Getting the public view on the Pulteney Pod.

Time to open a Virtual Museum of Bath debate on what ‘cyber-viewers’ think of the AQ-Y (AquEye) idea of putting a viewing pod beside Pulteney Weir at the end of a crane-like (but slender and contemporary) structure that would lift viewers up into the air and then bring them down again.

The pod has been designed in Bath by award-winning architect Nicholas Stubbs and l am going to quote from the web-site that promotes it.

This is a mock up of how the pod would look if positioned at Pulteney Weir. ©
This is a mock up of how the pod would be positioned at Pulteney Weir. © Click on images to enlarge.

AQ-Y is a revolving glass observation pod suspended between two slim, carbon fibre masts that rises from a horizontal position to a height of 65m, offering 360-degree views over the city’s Georgian rooftops.

Proposed to be built on Pulteney Weir Island, just down from Bath’s famous 18th century Pulteney Bridge, AQ-Y’s contemporary glass capsule will accommodate up to 25 guests embarking from the Parade Gardens.

The capsule will swing out over the river and in just 20 seconds will sweep passengers up above the roof tops to AQ-Y’s full height of 65m, giving guests stunning views over the Georgian city, including Bath Abbey, Pulteney Bridge, the Bath Rugby stadium and the seven hills of Bath.

The full AQ-Y experience will take 20 minutes and could be enjoyed by over 250,000 people a year. Subject to planning permission, AQ-Y will begin operation in Spring / Summer 2017.”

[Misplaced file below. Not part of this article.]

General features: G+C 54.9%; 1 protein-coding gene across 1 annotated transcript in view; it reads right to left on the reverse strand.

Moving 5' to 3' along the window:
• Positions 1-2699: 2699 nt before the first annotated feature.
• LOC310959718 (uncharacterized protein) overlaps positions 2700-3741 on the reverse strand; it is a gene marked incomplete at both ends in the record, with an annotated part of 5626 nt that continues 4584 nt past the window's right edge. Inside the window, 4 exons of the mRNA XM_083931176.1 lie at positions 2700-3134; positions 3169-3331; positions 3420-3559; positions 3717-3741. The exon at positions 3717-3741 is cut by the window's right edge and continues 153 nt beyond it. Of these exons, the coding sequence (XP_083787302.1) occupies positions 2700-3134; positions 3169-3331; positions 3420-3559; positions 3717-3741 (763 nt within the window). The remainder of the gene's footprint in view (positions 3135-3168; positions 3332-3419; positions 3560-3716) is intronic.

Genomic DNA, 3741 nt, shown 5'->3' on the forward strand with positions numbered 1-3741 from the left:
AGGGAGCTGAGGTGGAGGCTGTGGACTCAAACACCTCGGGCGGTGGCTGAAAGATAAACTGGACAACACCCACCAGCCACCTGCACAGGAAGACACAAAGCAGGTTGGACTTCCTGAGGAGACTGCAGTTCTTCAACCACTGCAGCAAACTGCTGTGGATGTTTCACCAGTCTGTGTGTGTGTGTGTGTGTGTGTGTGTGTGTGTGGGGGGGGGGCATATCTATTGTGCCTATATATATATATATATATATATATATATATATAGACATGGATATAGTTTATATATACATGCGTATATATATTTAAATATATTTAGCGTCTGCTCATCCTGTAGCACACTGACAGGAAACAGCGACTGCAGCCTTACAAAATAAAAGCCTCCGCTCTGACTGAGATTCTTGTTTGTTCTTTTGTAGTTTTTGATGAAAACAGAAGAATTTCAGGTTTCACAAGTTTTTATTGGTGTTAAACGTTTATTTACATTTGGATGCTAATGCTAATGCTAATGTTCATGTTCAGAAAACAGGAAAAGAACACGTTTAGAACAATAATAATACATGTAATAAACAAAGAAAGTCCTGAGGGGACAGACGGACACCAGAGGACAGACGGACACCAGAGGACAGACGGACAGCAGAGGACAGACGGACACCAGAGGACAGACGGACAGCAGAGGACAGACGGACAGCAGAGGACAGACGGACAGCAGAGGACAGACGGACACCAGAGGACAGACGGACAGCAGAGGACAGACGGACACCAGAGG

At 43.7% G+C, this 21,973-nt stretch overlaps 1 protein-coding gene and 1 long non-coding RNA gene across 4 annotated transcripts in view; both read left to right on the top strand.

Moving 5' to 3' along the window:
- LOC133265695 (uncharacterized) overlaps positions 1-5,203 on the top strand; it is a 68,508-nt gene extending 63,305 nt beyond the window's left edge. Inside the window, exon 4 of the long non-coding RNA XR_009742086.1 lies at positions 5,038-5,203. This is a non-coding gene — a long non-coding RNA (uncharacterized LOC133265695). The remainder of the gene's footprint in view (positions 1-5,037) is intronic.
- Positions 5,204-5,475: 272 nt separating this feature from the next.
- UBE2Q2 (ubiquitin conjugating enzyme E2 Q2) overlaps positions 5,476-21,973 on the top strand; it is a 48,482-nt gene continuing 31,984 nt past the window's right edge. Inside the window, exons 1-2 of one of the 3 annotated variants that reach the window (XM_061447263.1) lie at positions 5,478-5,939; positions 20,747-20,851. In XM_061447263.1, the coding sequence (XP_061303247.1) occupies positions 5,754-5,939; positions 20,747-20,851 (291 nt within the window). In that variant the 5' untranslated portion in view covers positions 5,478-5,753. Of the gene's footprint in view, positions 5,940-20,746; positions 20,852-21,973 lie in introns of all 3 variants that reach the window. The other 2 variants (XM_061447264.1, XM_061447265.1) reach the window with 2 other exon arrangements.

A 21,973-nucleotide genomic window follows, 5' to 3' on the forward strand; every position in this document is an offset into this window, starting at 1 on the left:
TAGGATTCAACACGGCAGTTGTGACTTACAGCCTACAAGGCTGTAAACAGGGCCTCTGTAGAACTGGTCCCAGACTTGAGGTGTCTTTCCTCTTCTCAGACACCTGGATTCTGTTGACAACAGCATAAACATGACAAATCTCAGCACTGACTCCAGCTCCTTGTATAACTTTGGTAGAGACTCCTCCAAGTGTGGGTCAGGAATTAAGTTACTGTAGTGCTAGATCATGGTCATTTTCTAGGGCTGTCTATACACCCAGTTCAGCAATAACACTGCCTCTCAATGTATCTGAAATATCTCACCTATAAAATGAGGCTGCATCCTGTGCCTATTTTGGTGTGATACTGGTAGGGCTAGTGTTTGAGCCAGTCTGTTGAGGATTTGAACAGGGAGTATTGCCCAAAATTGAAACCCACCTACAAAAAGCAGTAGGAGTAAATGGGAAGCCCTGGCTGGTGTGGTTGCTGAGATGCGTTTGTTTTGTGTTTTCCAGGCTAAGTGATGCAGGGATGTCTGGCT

Please take a look at the website yourselves via

Everything of course would depend on two things. Raising the capital to build the structure and getting planning permission to erect it. The project says it’s been welcomed by many in the city – including a wide range of businesses and organisations.

Pulteney Bridge and Weir
Pulteney Bridge and Weir

AQ-Y use their website to explain how they will raise the capital. Again l quote directly as follows:

“Crowdfunding is an increasingly popular way of raising finance for new products and projects by asking a large number of people for a small amount of money to help fund and show support for new products and projects. Crowdfunding is also helpful for market validation.”

Hon Alderman David Dixon
Hon Alderman Dave Dixon

My B&NES insider tells me there would not be any official council comment until after a planning application is submitted but entering the fray now is local businessman Dave Dixon.

He is a former B&NES councillor and deputy leader – and recently became one of several former serving members to be awarded Honorary Alderman/woman status for services to Bath.

Here’s Dave’s point of view and l hope to hear what others think too!

I know the project team are keen for as many people as possible to examine their plans and – hopefully – support their aims.They will welcome a debate if it keeps the project in the public eye.  Their ‘crowdfunding’ idea will be launched in a month or so. It is a fair bet they will be looking at alternative sites but will have Pulteney Weir as their main objective.